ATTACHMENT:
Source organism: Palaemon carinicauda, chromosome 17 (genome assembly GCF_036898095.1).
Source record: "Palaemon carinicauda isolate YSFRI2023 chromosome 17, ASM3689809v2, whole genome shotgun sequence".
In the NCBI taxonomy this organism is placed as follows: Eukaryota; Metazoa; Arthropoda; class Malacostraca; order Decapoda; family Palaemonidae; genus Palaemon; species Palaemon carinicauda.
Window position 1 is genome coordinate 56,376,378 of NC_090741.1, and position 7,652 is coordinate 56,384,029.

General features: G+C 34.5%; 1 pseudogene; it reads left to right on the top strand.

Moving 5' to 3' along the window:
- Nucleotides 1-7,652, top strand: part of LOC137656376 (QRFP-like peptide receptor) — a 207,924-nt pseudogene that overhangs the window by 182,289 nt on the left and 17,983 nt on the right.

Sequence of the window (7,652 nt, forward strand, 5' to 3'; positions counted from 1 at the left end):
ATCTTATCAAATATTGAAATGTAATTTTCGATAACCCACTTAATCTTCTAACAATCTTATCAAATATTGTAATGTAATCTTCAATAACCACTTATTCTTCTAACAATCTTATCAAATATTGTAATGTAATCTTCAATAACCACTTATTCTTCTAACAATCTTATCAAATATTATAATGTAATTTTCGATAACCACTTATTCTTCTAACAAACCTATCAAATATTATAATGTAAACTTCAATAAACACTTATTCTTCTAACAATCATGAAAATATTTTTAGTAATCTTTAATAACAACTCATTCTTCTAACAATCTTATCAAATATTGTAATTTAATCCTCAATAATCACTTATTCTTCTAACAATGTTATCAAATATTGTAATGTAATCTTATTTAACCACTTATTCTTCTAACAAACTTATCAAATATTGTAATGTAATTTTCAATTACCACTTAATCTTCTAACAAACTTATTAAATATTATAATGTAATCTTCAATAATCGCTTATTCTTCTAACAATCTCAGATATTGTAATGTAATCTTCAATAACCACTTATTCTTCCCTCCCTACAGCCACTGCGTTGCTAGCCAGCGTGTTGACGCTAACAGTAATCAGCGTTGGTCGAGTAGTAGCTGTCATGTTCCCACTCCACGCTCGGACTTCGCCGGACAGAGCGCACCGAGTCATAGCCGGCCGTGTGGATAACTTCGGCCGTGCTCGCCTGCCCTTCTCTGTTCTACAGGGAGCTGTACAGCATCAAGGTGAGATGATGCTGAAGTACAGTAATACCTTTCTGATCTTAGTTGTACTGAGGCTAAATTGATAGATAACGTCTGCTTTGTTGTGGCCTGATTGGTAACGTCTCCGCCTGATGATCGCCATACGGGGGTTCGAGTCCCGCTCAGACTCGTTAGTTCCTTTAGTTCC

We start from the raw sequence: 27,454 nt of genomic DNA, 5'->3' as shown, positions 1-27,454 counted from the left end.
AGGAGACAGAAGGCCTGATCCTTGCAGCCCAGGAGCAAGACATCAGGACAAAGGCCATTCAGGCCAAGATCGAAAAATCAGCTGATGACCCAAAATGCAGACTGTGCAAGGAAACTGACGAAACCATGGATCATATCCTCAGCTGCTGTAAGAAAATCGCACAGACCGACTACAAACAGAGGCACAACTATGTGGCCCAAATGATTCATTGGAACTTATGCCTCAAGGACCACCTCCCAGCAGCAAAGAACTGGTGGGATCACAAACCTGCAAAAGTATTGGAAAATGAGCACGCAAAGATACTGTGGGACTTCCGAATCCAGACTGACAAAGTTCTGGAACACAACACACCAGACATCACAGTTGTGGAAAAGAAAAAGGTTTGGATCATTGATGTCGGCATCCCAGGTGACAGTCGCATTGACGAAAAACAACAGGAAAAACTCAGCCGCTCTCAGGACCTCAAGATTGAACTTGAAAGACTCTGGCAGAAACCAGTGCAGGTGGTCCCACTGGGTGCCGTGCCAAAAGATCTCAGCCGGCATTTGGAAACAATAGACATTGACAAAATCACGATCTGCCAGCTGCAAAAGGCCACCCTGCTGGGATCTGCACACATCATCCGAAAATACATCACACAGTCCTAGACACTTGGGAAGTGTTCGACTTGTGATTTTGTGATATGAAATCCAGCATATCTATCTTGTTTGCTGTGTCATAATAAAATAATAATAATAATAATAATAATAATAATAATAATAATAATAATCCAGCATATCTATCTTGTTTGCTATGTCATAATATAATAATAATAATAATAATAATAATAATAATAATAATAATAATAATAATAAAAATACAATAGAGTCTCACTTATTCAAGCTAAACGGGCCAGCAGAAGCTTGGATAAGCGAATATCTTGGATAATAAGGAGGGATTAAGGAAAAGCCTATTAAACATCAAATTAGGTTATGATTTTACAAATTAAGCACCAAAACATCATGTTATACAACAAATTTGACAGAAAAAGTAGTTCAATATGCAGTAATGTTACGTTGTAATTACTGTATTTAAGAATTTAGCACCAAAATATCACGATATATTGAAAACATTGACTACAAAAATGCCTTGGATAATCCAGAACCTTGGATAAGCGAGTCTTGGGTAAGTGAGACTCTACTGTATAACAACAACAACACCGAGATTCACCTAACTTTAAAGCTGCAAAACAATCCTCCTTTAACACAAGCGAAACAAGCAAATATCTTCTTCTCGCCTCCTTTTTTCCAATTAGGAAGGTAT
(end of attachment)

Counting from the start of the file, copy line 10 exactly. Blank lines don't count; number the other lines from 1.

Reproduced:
We start from the raw sequence: 27,454 nt of genomic DNA, 5'->3' as shown, positions 1-27,454 counted from the left end.